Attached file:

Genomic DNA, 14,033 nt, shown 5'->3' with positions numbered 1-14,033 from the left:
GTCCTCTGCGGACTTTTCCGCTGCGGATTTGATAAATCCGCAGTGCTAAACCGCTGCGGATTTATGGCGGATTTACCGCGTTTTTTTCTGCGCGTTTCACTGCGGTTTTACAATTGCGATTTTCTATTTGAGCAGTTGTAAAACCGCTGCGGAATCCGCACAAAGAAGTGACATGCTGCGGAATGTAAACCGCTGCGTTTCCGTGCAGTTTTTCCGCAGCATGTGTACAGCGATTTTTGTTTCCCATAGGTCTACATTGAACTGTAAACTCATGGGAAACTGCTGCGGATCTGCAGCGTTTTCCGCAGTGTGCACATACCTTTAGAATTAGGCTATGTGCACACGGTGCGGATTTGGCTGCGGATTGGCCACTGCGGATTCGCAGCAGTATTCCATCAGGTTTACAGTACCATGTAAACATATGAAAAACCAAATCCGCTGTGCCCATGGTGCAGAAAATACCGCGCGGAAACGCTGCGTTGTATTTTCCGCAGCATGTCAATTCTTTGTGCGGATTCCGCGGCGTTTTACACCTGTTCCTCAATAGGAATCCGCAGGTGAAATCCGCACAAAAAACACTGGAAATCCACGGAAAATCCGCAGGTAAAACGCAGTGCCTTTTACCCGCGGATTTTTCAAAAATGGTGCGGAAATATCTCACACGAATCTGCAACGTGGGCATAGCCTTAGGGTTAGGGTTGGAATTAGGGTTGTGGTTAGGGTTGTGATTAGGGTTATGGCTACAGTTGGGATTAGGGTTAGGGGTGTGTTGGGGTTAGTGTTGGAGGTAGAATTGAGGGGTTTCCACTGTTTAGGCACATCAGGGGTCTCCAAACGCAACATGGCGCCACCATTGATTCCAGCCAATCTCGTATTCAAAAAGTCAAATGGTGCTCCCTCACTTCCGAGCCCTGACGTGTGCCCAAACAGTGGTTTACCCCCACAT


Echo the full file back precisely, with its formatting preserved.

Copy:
Genomic DNA, 14,033 nt, shown 5'->3' with positions numbered 1-14,033 from the left:
GTCCTCTGCGGACTTTTCCGCTGCGGATTTGATAAATCCGCAGTGCTAAACCGCTGCGGATTTATGGCGGATTTACCGCGTTTTTTTCTGCGCGTTTCACTGCGGTTTTACAATTGCGATTTTCTATTTGAGCAGTTGTAAAACCGCTGCGGAATCCGCACAAAGAAGTGACATGCTGCGGAATGTAAACCGCTGCGTTTCCGTGCAGTTTTTCCGCAGCATGTGTACAGCGATTTTTGTTTCCCATAGGTCTACATTGAACTGTAAACTCATGGGAAACTGCTGCGGATCTGCAGCGTTTTCCGCAGTGTGCACATACCTTTAGAATTAGGCTATGTGCACACGGTGCGGATTTGGCTGCGGATTGGCCACTGCGGATTCGCAGCAGTATTCCATCAGGTTTACAGTACCATGTAAACATATGAAAAACCAAATCCGCTGTGCCCATGGTGCAGAAAATACCGCGCGGAAACGCTGCGTTGTATTTTCCGCAGCATGTCAATTCTTTGTGCGGATTCCGCGGCGTTTTACACCTGTTCCTCAATAGGAATCCGCAGGTGAAATCCGCACAAAAAACACTGGAAATCCACGGAAAATCCGCAGGTAAAACGCAGTGCCTTTTACCCGCGGATTTTTCAAAAATGGTGCGGAAATATCTCACACGAATCTGCAACGTGGGCATAGCCTTAGGGTTAGGGTTGGAATTAGGGTTGTGGTTAGGGTTGTGATTAGGGTTATGGCTACAGTTGGGATTAGGGTTAGGGGTGTGTTGGGGTTAGTGTTGGAGGTAGAATTGAGGGGTTTCCACTGTTTAGGCACATCAGGGGTCTCCAAACGCAACATGGCGCCACCATTGATTCCAGCCAATCTCGTATTCAAAAAGTCAAATGGTGCTCCCTCACTTCCGAGCCCTGACGTGTGCCCAAACAGTGGTTTACCCCCACAT